Story by Jane Zimmerman, National Headquarters, Executive Director of International Policy and Relations
How did she do it? How does she continue to do it?
That’s what kept running through my mind, as I tried to speak with her in my rusty Arabic. I wanted to introduce myself, explain the Red Cross’s “Restoring Family Links” program, and see if we could help her contact relatives, whether back in Lebanon or wherever family may be.
She had just finished washing up dishes from dinner in the communal kitchen. She was kind and patient as I blistered her ears with poor grammar, mispronunciation, and broken sentences in Arabic, before resorting to a mish-mash of French, English and sign language. “We are from the Red Cross. We wish to help. Do you want to contact your family in Lebanon? Another country? We can help you call them. Or send a message. If you don’t know where they are, we can help you find them. It’s what we do. And we can protect your privacy and their privacy.”
Miraculously, she understood. So did her two oldest daughters, who welcomed the opportunity to take a break from their homework and practice their English. We asked her if she wanted to call her relatives now from our cell phone. She looked at her watch and counted on her fingers. It was 2:00 am in Lebanon. She didn’t want to alarm her family back home by calling them in the middle of the night. She and her husband had plans to meet on Monday morning with an attorney, who according to the Director of the family homeless shelter, was near the office of the Red Cross Chapter. That would be a good time and good place from which to call home. OK, we said, the Chapter will be ready to help you.
A little boy then came barreling down the hallway, with other children at his heels. Like water flowing past an island, they ran around us as he went laughing straight to his mother and wrapped his arms around her waist. He then gave us a warm smile. “How old is your son?” I asked. Eight years old. “How old are you?” we asked the daughters. They were 14 and 13 years old. “Ma’ shallah,” I said, the customary response in Arabic, meaning “God bless them.”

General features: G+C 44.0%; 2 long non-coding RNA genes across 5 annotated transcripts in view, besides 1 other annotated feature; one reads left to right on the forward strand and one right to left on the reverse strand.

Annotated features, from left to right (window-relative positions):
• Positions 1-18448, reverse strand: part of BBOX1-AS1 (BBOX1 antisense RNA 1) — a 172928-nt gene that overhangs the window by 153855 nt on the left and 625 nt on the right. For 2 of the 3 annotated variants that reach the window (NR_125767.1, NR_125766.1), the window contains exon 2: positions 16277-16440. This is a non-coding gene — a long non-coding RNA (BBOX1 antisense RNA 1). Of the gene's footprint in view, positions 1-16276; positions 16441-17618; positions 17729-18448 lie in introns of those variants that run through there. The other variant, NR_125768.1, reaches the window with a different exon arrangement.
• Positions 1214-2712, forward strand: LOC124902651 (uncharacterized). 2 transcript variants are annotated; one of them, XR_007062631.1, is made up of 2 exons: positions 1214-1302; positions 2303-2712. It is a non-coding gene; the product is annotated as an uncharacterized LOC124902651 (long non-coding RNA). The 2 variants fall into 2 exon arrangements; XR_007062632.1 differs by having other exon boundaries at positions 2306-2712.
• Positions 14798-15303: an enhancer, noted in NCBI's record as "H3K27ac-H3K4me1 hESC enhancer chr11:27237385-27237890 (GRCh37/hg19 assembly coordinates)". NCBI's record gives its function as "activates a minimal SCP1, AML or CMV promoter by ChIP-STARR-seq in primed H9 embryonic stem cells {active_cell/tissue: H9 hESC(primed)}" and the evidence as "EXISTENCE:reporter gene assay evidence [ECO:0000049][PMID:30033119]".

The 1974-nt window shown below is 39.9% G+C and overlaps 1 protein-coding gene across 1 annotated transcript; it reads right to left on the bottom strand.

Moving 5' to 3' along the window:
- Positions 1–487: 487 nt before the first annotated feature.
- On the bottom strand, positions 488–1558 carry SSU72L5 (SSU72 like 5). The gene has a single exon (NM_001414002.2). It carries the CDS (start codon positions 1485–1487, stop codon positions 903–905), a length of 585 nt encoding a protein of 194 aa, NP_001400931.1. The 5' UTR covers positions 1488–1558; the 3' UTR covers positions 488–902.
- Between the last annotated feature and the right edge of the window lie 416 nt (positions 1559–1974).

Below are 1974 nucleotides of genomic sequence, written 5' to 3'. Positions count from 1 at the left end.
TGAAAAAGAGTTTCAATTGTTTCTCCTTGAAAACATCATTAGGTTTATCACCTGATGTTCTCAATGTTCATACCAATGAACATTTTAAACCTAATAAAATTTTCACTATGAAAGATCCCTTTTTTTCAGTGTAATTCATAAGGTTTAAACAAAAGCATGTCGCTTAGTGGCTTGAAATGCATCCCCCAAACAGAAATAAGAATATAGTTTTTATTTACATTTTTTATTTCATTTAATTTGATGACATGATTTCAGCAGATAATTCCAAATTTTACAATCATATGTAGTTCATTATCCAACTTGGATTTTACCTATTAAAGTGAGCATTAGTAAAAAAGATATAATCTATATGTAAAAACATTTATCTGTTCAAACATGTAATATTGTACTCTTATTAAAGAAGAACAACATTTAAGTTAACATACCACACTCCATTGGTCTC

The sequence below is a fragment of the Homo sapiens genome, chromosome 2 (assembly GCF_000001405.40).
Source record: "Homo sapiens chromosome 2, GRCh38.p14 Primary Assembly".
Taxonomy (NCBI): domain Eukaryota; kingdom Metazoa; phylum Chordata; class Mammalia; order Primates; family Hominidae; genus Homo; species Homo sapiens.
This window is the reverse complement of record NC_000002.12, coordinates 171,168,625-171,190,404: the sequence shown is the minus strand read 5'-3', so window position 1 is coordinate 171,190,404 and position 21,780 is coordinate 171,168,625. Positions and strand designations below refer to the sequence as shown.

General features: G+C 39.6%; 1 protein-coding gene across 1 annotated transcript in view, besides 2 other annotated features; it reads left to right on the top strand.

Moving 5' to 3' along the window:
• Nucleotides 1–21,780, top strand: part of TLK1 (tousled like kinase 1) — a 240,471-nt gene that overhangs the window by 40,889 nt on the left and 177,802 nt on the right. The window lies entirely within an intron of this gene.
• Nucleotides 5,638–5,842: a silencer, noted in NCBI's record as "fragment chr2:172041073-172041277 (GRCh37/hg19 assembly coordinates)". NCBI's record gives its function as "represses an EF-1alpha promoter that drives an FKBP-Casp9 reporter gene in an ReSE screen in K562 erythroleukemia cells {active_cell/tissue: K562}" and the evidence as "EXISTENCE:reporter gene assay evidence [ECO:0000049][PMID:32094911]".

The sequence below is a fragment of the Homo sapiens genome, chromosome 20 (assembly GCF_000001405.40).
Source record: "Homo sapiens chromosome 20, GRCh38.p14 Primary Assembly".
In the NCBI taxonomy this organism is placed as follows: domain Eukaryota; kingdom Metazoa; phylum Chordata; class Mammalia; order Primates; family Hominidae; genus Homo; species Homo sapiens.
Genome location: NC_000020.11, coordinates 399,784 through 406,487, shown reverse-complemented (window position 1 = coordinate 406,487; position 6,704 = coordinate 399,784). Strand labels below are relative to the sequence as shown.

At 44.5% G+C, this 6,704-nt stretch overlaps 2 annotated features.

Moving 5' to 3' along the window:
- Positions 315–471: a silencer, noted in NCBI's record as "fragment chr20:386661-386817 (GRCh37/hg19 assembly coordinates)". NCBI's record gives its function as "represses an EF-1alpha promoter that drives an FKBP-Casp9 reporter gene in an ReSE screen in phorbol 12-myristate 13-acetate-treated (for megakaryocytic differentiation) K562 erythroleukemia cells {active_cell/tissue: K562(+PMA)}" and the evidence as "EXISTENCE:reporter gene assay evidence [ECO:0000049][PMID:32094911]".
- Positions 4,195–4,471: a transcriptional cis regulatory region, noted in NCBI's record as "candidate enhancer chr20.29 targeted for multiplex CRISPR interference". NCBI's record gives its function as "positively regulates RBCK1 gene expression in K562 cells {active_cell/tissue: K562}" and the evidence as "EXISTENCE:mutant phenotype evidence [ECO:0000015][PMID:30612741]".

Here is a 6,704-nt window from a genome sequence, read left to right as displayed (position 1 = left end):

The Director then offered to give us a full tour of the family shelter, so we followed him to see the small but tidy bedrooms, bathrooms, a computer room, a brand new and beautiful playground with a high fence to protect the children, and yet another floor which he and his staff hoped to renovate soon to accommodate more homeless families, most of them migrants and refugees.
The Director told us more about the family from Lebanon. We had met only three of their seven children. They had crossed with their mother and father into Texas from Mexico when they were caught by Customs and Border Patrol. The father was held in detention for two months, while his wife and children were placed in the family shelter. She had been seven months pregnant when they crossed the border, and gave birth to their seventh child just before her husband was released and the family granted humanitarian parole into the U.S. The father was the man upstairs sitting by himself, silent on a couch, watching TV in a language he didn’t understand, holding his worry beads. The shelter Director added that non-Latino men often had an especially tough time inside the detention facility, and like many people who were released, he seemed traumatized by the experience.
How had he done it? How had he managed to shepherd his pregnant wife and six children out of a war zone, over three continents, and keep them all together, safe and healthy? Hopefully, the worst was behind this family.
We went back to say our good-byes. The two girls were at the dining hall table, doing their homework. One was studying from a thick textbook, entitled World Geography. The children were attending the local school, and obviously took their studies seriously. They went to get her mother, who came out from the family’s bedroom carrying her newborn baby. She told us that she and her husband and children had fled Lebanon, tried to seek refuge in Europe, but after hardships there, decided to travel to Mexico and cross into the U.S. “It’s hard here,” she said. “Maybe we’ll go to Canada.” Wherever you go, we told her, there will be the Red Cross to help you stay in touch with your relatives, so that you can let them know you are safe and well, or if you need help. “Shukran,” she said, “shukran jazilan.” Or in Arabic, “Thank you, thank you very much.” I didn’t have to hesitate at all in responding, “La shukr ala wajib.” There is no thanks for a duty.
On Monday, as promised and living up to the Red Cross’s duty, the El Paso Chapter gave the parents a warm welcome, and helped them make that call home.